Plagal Cadence

Amen Cadence

"Plagal cadence", also called "Amen cadence", is a type of musical cadence that involves the progression from the IV chord to the I chord. Unlike the more common perfect cadence (V-I), which creates a strong sense of resolution, the plagal cadence imparts a gentler, amen-like feeling, often associated with religious or hymnal music. It is characterized by its peaceful and conclusive quality, adding a sense of finality to a musical phrase.

The plagal cadence is often represented by the chord progression IV-I in a musical composition. The IV chord (subdominant) provides a harmonically stable base, while the I chord (tonic) brings a sense of resolution. This cadence is notably used at the end of phrases or sections in hymns and religious music, contributing to the reverent and serene atmosphere often found in sacred contexts.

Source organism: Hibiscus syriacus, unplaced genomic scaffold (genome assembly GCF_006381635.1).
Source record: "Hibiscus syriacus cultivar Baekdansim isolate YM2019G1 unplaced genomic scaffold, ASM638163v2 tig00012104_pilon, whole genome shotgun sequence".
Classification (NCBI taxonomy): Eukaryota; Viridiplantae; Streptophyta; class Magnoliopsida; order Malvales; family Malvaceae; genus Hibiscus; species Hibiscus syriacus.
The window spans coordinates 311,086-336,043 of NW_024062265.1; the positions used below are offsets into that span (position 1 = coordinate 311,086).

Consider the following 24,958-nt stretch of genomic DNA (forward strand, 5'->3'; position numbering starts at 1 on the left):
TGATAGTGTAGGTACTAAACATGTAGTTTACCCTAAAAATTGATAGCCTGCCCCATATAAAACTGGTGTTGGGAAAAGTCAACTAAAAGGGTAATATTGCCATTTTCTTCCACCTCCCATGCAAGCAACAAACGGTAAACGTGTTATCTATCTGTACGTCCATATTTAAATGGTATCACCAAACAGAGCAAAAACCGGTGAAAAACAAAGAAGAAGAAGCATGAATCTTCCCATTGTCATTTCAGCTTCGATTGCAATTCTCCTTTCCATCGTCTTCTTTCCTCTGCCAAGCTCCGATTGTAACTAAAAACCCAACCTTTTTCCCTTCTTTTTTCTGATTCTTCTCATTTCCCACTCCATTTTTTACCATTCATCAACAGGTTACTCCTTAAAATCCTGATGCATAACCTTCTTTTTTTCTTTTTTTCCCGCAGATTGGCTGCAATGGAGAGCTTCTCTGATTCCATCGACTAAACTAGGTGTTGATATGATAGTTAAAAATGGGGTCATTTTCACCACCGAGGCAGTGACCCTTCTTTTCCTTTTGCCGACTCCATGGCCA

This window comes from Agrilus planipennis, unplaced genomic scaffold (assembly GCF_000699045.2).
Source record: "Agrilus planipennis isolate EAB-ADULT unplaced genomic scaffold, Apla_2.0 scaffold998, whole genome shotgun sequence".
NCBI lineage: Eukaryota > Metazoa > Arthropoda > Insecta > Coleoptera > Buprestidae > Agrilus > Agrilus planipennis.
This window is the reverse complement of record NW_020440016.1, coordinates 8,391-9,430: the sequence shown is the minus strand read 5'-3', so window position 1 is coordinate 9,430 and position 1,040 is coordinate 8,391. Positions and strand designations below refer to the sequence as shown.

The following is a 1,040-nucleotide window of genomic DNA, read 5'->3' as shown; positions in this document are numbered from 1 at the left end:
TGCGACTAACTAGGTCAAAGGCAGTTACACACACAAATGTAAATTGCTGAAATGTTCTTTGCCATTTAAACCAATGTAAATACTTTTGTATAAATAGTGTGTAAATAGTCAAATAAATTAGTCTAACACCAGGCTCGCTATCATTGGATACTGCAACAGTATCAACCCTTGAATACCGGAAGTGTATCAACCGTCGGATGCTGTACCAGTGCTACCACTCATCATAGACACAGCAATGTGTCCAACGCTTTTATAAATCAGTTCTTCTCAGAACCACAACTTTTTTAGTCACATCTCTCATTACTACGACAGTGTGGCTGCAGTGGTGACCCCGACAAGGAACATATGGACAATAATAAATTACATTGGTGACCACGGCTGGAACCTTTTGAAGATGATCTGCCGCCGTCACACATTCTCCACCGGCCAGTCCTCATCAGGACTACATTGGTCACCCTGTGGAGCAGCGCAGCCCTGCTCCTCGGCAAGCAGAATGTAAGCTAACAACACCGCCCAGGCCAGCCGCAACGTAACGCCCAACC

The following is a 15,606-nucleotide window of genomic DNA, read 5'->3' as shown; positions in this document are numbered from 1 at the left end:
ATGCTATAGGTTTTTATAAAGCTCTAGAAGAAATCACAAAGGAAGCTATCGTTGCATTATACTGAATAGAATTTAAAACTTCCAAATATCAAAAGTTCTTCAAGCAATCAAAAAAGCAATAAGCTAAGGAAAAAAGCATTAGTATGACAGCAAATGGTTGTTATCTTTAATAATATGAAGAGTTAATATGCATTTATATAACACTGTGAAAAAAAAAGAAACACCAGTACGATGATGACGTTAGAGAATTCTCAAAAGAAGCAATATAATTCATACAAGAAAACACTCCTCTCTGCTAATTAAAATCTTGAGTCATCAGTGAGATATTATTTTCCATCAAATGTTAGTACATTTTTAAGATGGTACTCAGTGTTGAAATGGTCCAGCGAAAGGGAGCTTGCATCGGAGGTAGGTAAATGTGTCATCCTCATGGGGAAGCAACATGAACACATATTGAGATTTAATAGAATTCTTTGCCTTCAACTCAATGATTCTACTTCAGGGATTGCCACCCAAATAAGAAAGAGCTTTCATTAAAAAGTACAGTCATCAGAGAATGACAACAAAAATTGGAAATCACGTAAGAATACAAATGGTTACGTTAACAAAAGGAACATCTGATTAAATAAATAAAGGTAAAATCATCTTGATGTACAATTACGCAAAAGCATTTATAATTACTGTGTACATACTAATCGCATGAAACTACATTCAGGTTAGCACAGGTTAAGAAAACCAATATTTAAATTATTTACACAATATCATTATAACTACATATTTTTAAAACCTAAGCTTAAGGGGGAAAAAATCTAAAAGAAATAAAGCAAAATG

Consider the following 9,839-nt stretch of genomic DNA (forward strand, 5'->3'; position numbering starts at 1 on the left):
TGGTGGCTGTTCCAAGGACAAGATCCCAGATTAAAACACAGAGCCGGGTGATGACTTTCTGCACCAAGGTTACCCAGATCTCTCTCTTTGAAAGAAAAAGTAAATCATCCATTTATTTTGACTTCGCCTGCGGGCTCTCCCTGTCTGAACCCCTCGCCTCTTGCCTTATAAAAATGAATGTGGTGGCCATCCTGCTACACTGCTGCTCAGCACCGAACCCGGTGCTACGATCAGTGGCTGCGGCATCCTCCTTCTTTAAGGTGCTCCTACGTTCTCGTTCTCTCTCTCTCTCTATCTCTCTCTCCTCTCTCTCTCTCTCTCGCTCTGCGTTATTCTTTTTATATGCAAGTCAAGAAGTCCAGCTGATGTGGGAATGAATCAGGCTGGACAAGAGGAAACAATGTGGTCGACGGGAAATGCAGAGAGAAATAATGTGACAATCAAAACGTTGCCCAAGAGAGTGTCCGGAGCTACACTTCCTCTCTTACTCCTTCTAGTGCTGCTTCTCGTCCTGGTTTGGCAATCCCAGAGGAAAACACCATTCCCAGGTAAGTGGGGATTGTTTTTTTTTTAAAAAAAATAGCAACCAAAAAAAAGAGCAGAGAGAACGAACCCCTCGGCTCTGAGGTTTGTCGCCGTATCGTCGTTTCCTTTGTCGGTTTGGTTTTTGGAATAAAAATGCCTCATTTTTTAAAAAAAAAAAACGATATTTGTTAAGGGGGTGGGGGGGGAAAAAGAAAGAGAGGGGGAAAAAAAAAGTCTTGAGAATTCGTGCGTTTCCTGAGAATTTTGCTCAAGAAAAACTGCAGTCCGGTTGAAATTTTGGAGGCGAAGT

The term "Amen cadence" arises from its frequent use at the end of hymns or prayers, where the word "Amen" is traditionally sung or recited. This reinforces its association with religious worship and reinforces the idea of closure, affirmation, and peaceful resolution.

For example, in the key of C major, a plagal cadence would involve transitioning from the F chord (IV) to the C chord (I). This progression concludes the musical passage with a sense of calm and contentment.

The plagal cadence serves as a contrasting alternative to the more decisive perfect cadence, offering a different emotional quality. Its gentle resolution makes it suitable for conveying a sense of solemnity, comfort, and spiritual fulfillment in various musical contexts.

Example of Plagal Cadence

The Plagal Cadence - Music Theory